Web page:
Joey Votto is a human, even if his numbers suggest otherwise. Unfortunately, it's still pretty hard to predict how long humans will take to recover from injuries. After a setback earlier this month, Joey is now on track to return Saturday, September 1st (no roster move will be necessary then) - though that's subject to change.
Votto originally injured his knee on June 29th, then re-injured (or maybe further injured it) on July 16 and had surgery the next day. His original ETA was 3-4 weeks, but if he returns Friday, it will have been just over 6 weeks since he's played in the majors. That's not too surprising, given the history of similar players with similar injuries. And also the history of teams generally playing low-ball with injury estimates.
Now that we know about how long he will have been out, what can we expect when he returns? I pulled a few recent examples of similar players (relatively speaking) - mostly 1B - with similar injuries to see how they fared on their return. I'm not sure how instructive this is - given that it's a small sample and Joey is a pretty singular player - but it should satisfy some level of curiosity. Probably a level that shouldn't be there.
Berkman was the most obvious comp:
Lance Berkman, 2005-present
First, a horrible turn of phrase: Lance Berkman has gone under the knife more times than a fork at a utensil stacking contest!
The Puma had surgery on his right knee in November 2004 after tearing his ACL playing flag football at a church function in the offseason (and then a surgery to remove scar tissue from that surgery in 2005). While it wasn't his meniscus that time, he was a late-20-something baseball-mashing 1B with a knee injury. Berkman wound up posting the second-best OPS+ of his career in '06, but but not before sitting on the DL though April 2005 and slumping through his first month back.
Berkman's latter surgeries might be less comparable due to age and injury history. He didn't start the 2010 season until April 20th due to surgery and, though he showed some early power, slumped through much of the first month in what proved to be an off year.
Berkman's 2012 meniscus surgery on his left knee might be the most relevant, but he's 8 years and several surgeries ahead of Votto. Votto is also arguably in much better shape than Berkman was at the same age. Berkamn has posted good numbers over the whole of 2012, but hasn't hit for any real power since returning from surgery (though he did hit the DL again).
Having injured both knees as a switch hitter, all of Berkman's injuries have affected the push-off portion of his swing, as Votto's left knee injury may. If there's anything to be gleaned here, it's that there may well be a period of roughly a month when power derived from the legs is sapped and it's hard to turn on a ball. I'm encouraged by Berkman's example in the long-term, especially comparing with Joey's physique and age advantage.
Todd Helton, 2008
In 2008, Helton was out from July 3rd to September 12th with a cartilage injury in his lower back. This example isn't that helpful, but Helton - like Berkman - had a power outage for about a month after returning from his injury. And the injury involves cartilage - what I like to call "body jello." Also, the lower body. And Helton is a 1B.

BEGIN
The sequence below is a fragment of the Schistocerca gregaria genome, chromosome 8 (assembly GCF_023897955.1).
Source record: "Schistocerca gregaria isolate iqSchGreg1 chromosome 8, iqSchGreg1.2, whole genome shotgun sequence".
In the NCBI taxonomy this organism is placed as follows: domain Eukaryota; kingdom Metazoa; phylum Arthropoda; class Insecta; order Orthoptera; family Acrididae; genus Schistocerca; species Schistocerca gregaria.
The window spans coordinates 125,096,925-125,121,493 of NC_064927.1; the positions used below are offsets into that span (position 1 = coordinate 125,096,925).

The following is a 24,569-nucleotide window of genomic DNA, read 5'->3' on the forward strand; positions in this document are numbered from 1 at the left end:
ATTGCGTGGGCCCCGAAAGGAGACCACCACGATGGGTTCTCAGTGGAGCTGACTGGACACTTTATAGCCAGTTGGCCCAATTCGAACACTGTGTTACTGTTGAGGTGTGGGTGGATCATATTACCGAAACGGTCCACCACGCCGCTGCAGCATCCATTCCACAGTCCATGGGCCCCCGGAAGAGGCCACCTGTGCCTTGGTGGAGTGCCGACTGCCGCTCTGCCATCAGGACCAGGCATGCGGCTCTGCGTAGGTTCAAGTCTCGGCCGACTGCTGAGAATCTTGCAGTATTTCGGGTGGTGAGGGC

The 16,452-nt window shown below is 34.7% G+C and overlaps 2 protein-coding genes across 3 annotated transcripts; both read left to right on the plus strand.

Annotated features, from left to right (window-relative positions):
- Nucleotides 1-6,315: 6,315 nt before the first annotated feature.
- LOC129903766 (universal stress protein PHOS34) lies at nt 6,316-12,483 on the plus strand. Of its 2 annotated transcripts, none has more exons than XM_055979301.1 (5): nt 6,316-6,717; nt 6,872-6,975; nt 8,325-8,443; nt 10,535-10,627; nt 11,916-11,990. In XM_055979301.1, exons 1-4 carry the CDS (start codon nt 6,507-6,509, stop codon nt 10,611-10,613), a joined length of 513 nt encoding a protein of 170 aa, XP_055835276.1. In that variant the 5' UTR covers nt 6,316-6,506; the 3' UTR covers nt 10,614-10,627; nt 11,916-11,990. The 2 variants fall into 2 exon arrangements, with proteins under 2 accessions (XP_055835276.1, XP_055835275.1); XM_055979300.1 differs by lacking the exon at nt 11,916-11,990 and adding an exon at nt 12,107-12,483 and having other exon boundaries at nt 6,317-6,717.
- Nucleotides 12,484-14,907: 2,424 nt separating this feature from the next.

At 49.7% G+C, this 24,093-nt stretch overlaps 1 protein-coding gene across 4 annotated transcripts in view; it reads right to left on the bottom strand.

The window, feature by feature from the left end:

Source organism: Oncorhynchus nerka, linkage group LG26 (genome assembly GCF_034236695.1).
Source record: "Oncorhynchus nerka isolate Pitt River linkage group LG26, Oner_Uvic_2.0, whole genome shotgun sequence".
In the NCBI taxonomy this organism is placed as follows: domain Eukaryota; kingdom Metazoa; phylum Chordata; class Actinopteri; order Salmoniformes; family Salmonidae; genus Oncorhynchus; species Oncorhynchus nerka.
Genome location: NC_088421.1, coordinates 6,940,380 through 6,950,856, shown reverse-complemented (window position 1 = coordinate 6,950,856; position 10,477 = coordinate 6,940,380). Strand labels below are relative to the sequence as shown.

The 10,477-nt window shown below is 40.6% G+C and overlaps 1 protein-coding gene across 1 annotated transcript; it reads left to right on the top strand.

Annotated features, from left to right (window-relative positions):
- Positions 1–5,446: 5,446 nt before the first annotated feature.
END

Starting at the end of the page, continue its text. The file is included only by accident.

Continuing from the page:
Rafael Palmeiro, 1999
I'm hesitant to use this example. Palmeiro game back after less than a month from meniscus surgery in 1999, after being projected out at least 4 weeks. He hit for more power in '99 than he ever did and plenty in his first month back. It may have been the fact that it was on his non-push-off knee or maybe the fact that he was probably injecting alien stem cell ectoplasm into his body.
David Ortiz, 2007
Ortiz, a lefty, had off-season surgery on his right knee in November 2007. His power was diminished in 2008.
Miguel Montero, 2010
Montero hit the DL with a meniscus tear in his right knee in April 2010. He was out 7 weeks, but returned en fuego over his first month. Montero bats lefty.
Chris Coghlan, 2010
Following his 2009 ROY season, Coghlan hit the DL the next July. He missed the rest of the season. Coughlan injured his left knee as a lefty, but his free-fall since his sophomore slump started over 3 months before his knee injury.
Chipper Jones, 2012
Jones, like Berkman, switch hits and injured the meniscus in his left knee this year, but continued to hit for power at an even more advanced age. He hits for a little less power from the left side. This an encouraging example, though Jones' surgery was less extensive and didn't suffer from complications.
There will be some more contemporary examples when players like Victor Martinez and Matt Gamel return. If this is anything besides a dig through the archives, it's may show that injuries to a slugger's lower body, especially to the back knee in the swing, can put a temporary damper on power.
I'd predict Votto's return numbers with zero confidence, but the Reds shouldn't expect the old Joey right out of the gates. Which makes the Todd Frazier Fail Safe that much more valuable.